"It's impossible to talk about it without somehow seemingly exploiting it and glorifying it," she told the magazine, noting she often shoots scenes from her right side. "I proceeded unaware of it. I was a very confident little kid. It's really almost like I'm kind of able to forget about it, until I was on-camera.”
She began studying comedy in middle school
While attending Beverly Hills Middle School, Fey chose to do an independent-study project on comedy after finishing all of her regular course material early. The only book she says she could find in the school library was Joe Franklin's Encyclopedia Of Comedians, which only went up until the 1950s, however, so she focused on comedians such as Joe E. Brown. Around the same time, her eighth-grade teacher reportedly suggested she become a writer.
“I think everyone's intentions are to become a performer at first. But by the time I was in high school and college, I discovered that I liked writing and that I was probably a little better at it,” she explained to The A.V. Club in 2006. “And then when I went to Chicago, and I got to be an improviser and do Second City, that was the best blending of the two, because I was creating my own material and then performing it.”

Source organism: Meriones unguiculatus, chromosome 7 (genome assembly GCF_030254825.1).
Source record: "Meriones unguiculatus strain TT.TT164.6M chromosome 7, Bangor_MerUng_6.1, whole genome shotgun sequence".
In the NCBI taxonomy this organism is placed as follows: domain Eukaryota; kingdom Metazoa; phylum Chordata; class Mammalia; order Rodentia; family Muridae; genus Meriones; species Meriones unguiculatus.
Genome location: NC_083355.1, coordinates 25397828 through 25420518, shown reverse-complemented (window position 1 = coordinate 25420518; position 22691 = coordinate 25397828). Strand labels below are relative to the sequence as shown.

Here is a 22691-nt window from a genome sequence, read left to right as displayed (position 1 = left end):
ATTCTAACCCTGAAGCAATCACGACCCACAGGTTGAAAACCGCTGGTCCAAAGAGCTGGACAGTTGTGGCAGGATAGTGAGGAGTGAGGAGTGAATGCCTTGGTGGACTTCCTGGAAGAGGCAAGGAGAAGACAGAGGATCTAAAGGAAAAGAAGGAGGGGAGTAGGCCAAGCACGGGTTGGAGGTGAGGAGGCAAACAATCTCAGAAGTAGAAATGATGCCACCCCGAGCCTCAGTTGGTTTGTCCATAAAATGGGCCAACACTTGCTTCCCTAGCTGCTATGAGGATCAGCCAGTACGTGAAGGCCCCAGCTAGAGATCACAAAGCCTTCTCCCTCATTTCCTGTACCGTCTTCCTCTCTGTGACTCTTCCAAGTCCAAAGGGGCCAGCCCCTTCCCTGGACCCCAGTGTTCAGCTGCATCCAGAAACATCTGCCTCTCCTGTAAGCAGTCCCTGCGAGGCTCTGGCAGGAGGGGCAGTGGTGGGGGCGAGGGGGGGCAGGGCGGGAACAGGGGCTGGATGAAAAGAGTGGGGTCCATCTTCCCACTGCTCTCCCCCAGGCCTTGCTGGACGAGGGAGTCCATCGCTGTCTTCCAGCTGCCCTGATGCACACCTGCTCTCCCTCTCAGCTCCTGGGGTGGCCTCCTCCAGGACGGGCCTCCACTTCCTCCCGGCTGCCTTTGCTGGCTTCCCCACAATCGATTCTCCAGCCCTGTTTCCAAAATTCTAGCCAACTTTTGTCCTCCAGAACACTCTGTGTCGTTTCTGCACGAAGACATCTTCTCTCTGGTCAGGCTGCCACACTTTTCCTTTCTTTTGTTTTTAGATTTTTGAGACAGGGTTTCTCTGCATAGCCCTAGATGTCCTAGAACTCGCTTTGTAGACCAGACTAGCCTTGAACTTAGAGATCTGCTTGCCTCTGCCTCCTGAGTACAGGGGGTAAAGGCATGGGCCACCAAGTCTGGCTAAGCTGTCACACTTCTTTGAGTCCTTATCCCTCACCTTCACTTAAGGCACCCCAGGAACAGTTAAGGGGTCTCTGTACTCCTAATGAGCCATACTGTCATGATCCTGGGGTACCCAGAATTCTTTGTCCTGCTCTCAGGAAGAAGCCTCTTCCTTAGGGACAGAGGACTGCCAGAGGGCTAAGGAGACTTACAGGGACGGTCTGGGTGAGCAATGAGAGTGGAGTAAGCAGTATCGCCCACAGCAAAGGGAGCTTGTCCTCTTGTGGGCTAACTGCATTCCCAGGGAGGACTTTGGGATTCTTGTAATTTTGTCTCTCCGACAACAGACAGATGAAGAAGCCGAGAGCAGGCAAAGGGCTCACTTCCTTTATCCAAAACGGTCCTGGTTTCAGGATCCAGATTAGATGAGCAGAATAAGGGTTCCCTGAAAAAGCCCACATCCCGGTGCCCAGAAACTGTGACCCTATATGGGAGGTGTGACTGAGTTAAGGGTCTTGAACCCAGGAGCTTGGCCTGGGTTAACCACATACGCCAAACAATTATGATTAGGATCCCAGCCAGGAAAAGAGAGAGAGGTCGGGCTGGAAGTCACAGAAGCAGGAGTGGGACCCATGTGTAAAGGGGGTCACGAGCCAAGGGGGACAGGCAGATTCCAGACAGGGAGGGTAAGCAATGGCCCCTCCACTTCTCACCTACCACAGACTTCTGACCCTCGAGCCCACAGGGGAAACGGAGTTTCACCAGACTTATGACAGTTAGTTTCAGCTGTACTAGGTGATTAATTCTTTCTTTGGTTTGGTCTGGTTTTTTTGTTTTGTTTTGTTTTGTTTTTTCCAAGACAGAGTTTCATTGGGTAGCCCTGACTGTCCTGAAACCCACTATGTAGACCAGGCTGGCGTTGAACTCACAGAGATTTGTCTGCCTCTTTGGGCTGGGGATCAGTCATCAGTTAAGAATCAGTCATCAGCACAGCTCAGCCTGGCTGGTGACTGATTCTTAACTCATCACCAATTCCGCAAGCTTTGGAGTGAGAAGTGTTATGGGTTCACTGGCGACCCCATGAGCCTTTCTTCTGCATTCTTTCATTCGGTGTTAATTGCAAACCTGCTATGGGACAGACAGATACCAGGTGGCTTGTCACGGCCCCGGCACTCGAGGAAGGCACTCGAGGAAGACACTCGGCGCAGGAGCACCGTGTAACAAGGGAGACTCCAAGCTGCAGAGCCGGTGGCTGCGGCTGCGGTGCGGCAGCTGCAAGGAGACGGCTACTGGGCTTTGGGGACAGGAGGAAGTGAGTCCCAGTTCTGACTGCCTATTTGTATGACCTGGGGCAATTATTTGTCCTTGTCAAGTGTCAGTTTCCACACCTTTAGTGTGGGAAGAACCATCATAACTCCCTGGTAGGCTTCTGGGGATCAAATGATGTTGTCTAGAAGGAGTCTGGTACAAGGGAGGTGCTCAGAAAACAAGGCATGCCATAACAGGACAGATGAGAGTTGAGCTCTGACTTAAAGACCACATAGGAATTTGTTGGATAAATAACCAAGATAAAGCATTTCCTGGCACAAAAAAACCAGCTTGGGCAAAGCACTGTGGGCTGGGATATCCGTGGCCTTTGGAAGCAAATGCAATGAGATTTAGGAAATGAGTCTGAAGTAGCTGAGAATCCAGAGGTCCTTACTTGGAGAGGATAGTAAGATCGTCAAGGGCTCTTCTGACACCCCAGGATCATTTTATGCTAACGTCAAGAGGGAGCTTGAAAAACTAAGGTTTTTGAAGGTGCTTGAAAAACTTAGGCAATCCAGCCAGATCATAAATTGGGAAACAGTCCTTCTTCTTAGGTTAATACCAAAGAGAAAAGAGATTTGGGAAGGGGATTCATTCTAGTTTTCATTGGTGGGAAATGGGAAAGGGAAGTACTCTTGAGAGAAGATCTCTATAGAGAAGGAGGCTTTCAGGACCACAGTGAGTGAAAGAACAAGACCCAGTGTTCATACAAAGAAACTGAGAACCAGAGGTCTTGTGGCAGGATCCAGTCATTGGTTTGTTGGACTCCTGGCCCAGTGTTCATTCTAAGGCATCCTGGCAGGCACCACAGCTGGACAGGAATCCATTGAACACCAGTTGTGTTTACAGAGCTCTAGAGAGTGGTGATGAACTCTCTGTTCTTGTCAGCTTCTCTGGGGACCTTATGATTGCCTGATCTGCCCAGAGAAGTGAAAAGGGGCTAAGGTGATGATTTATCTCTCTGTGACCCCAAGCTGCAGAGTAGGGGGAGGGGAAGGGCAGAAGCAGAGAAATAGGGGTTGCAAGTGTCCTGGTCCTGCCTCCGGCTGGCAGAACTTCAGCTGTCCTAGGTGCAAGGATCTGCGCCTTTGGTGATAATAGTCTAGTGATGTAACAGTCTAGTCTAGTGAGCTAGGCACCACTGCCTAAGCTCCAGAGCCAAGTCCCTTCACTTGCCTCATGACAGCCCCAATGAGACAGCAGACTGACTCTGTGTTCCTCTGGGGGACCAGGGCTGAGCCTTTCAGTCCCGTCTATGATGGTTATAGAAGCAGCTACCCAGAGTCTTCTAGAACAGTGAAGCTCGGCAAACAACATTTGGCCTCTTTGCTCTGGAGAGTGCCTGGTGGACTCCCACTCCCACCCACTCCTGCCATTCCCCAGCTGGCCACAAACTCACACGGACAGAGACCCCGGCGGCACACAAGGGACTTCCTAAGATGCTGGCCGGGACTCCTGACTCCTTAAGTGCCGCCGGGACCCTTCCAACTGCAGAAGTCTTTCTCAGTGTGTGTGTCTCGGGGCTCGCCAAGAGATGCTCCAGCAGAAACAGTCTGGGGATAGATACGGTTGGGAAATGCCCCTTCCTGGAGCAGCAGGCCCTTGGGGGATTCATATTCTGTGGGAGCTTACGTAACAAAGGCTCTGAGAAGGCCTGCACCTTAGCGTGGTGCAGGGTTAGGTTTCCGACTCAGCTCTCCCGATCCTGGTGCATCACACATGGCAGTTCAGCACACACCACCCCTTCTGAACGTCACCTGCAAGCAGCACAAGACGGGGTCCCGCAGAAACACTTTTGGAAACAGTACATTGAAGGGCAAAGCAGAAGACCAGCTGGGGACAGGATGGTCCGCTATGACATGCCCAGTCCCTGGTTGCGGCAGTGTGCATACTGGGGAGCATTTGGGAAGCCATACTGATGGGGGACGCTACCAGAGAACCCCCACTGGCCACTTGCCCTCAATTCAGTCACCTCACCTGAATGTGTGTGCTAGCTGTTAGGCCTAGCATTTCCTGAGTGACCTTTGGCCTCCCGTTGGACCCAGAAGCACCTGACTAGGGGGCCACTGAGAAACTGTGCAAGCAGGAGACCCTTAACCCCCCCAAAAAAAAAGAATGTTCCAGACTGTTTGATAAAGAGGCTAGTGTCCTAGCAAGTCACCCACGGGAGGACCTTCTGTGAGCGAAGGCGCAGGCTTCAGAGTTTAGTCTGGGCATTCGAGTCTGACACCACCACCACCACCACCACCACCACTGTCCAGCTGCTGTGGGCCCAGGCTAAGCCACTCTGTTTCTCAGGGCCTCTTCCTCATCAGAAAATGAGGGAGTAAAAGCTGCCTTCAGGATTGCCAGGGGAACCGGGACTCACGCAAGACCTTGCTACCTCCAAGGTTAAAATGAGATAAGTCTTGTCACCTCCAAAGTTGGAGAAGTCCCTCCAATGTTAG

She wrote for her high school newspaper
Long before she became Saturday Night Live’s head writer, the Upper Darby High School honor student served as an editor of her school paper, The Acorn, and also wrote a column under the pseudonym “the Colonel” (an acorn pun). Fey explained to The New Yorker in 2003 that the column was about school policy and teachers. “I remember I got busted because I was trying to say that something would ‘go down in the annals of history,’ but it was a double-entendre with ‘anal’ and I didn’t get away with it,” she recalled.